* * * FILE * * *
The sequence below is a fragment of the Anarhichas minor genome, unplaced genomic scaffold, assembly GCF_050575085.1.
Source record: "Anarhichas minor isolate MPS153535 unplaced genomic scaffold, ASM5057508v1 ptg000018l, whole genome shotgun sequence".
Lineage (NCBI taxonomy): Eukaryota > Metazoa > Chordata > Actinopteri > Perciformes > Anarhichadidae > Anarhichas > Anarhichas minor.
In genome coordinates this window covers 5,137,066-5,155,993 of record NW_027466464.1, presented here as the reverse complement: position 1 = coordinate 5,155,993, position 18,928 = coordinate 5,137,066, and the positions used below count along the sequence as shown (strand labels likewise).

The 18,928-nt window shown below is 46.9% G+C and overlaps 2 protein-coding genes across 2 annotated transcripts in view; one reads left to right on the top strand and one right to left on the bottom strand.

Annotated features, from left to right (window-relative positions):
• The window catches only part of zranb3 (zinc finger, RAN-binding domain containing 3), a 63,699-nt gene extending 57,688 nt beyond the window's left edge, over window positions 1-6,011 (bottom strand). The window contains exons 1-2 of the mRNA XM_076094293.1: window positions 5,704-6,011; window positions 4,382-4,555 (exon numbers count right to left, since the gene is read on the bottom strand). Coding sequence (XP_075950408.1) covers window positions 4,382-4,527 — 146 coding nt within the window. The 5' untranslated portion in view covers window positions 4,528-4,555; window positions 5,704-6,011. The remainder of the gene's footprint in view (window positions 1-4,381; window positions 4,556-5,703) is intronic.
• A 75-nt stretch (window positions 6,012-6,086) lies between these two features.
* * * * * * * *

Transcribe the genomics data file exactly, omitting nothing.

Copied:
The sequence below is a fragment of the Anarhichas minor genome, unplaced genomic scaffold, assembly GCF_050575085.1.
Source record: "Anarhichas minor isolate MPS153535 unplaced genomic scaffold, ASM5057508v1 ptg000018l, whole genome shotgun sequence".
Lineage (NCBI taxonomy): Eukaryota > Metazoa > Chordata > Actinopteri > Perciformes > Anarhichadidae > Anarhichas > Anarhichas minor.
In genome coordinates this window covers 5,137,066-5,155,993 of record NW_027466464.1, presented here as the reverse complement: position 1 = coordinate 5,155,993, position 18,928 = coordinate 5,137,066, and the positions used below count along the sequence as shown (strand labels likewise).

The 18,928-nt window shown below is 46.9% G+C and overlaps 2 protein-coding genes across 2 annotated transcripts in view; one reads left to right on the top strand and one right to left on the bottom strand.

Annotated features, from left to right (window-relative positions):
• The window catches only part of zranb3 (zinc finger, RAN-binding domain containing 3), a 63,699-nt gene extending 57,688 nt beyond the window's left edge, over window positions 1-6,011 (bottom strand). The window contains exons 1-2 of the mRNA XM_076094293.1: window positions 5,704-6,011; window positions 4,382-4,555 (exon numbers count right to left, since the gene is read on the bottom strand). Coding sequence (XP_075950408.1) covers window positions 4,382-4,527 — 146 coding nt within the window. The 5' untranslated portion in view covers window positions 4,528-4,555; window positions 5,704-6,011. The remainder of the gene's footprint in view (window positions 1-4,381; window positions 4,556-5,703) is intronic.
• A 75-nt stretch (window positions 6,012-6,086) lies between these two features.